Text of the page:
Rai San’yō from the series
Thirty Great Loyalists of Early Modern Times, 1942
by Ōta Chōu
Ōta portrays the Confucian scholar, historian and calligrapher Rai San'yō (1781-1832) with his widowed mother Baishi viewing the cherry blossoms at Mount Yoshino in Yamato in 1827. This fulfilled her desire to once more see the cherry blossoms before her death. While there, he pointed out to his mother Emperor Go-Daigo's (1288-1339) tomb, lamenting Go Daigo's failed attempt in 1331 to overthrow the Kamakura Shogunate (1185-1333) and restore Imperial rule.
Thirty Great Loyalists of Early Modern Times
The eleven extant prints comprising the seemingly incomplete series Thirty Great Loyalists of Early Modern Times depict figures active in the mid/late Edo era and early Meiji era who displayed great loyalty to the Emperor and, thereby, the nation. Issued in 1942 when the war in the Pacific was raging, the patriotic theme of these prints was clear. Nine of the eleven extant prints portray a famous incident or anecdote in a Great Loyalist's life and two prints deal specifically with the 1860 assassination of the shōgunate's Chief Minister Ii Naosuke (1815-1860). Each print was issued in a folder which also contained a written commentary.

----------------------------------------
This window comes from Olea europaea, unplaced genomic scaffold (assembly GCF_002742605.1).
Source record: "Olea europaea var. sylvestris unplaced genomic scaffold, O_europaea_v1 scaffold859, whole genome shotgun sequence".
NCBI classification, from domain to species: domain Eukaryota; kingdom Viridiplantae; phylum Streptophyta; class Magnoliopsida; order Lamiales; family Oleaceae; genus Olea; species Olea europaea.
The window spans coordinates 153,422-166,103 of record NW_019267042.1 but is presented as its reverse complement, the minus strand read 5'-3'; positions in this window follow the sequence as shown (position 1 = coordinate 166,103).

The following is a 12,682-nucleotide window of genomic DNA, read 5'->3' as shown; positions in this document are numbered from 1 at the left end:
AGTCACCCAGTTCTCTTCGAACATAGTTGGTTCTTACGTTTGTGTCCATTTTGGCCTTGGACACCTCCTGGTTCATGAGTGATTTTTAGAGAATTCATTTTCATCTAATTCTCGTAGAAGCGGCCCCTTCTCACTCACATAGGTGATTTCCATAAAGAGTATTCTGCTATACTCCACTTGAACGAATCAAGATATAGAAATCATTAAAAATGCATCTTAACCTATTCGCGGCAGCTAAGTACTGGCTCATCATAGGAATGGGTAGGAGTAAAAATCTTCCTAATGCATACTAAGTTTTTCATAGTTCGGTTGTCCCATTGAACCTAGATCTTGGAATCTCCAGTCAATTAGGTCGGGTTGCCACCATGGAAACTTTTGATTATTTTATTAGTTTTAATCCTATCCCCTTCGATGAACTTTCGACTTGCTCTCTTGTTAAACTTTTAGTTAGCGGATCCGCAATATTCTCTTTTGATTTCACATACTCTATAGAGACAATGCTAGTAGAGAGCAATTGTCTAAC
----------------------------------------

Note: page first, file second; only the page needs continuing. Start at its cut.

seal of the Society for the Promotion of Loyalist Culture
Ōta Chōu 太田聴雨 (1896-1958) - a Japanese-style painter, he became a pupil of Kawabata Gyokushō (1842-1913), a Japanese-style Shijō painter, at the age of 13 and in 1927 he began studying with Maeda Seison (1885-1977), a leading proponent of nihonga...
Examples of the Artist's Work